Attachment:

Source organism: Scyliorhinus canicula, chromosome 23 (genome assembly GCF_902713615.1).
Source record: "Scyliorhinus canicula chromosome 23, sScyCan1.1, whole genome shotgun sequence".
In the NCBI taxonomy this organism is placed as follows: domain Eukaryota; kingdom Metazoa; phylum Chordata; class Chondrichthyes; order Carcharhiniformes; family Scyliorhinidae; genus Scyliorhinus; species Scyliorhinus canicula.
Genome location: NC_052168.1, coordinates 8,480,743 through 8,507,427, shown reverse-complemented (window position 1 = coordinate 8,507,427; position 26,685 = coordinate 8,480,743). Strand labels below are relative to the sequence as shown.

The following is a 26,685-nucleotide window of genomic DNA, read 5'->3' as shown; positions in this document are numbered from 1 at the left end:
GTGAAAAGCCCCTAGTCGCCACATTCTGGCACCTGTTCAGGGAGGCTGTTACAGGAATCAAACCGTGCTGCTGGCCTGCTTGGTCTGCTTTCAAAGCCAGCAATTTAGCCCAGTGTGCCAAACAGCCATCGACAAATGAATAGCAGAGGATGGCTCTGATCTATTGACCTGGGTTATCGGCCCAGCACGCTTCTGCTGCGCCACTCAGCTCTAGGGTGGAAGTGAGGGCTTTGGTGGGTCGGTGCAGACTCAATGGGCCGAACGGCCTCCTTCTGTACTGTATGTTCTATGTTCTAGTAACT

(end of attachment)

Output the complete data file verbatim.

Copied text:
Source organism: Scyliorhinus canicula, chromosome 23 (genome assembly GCF_902713615.1).
Source record: "Scyliorhinus canicula chromosome 23, sScyCan1.1, whole genome shotgun sequence".
In the NCBI taxonomy this organism is placed as follows: domain Eukaryota; kingdom Metazoa; phylum Chordata; class Chondrichthyes; order Carcharhiniformes; family Scyliorhinidae; genus Scyliorhinus; species Scyliorhinus canicula.
Genome location: NC_052168.1, coordinates 8,480,743 through 8,507,427, shown reverse-complemented (window position 1 = coordinate 8,507,427; position 26,685 = coordinate 8,480,743). Strand labels below are relative to the sequence as shown.

The following is a 26,685-nucleotide window of genomic DNA, read 5'->3' as shown; positions in this document are numbered from 1 at the left end:
GTGAAAAGCCCCTAGTCGCCACATTCTGGCACCTGTTCAGGGAGGCTGTTACAGGAATCAAACCGTGCTGCTGGCCTGCTTGGTCTGCTTTCAAAGCCAGCAATTTAGCCCAGTGTGCCAAACAGCCATCGACAAATGAATAGCAGAGGATGGCTCTGATCTATTGACCTGGGTTATCGGCCCAGCACGCTTCTGCTGCGCCACTCAGCTCTAGGGTGGAAGTGAGGGCTTTGGTGGGTCGGTGCAGACTCAATGGGCCGAACGGCCTCCTTCTGTACTGTATGTTCTATGTTCTAGTAACT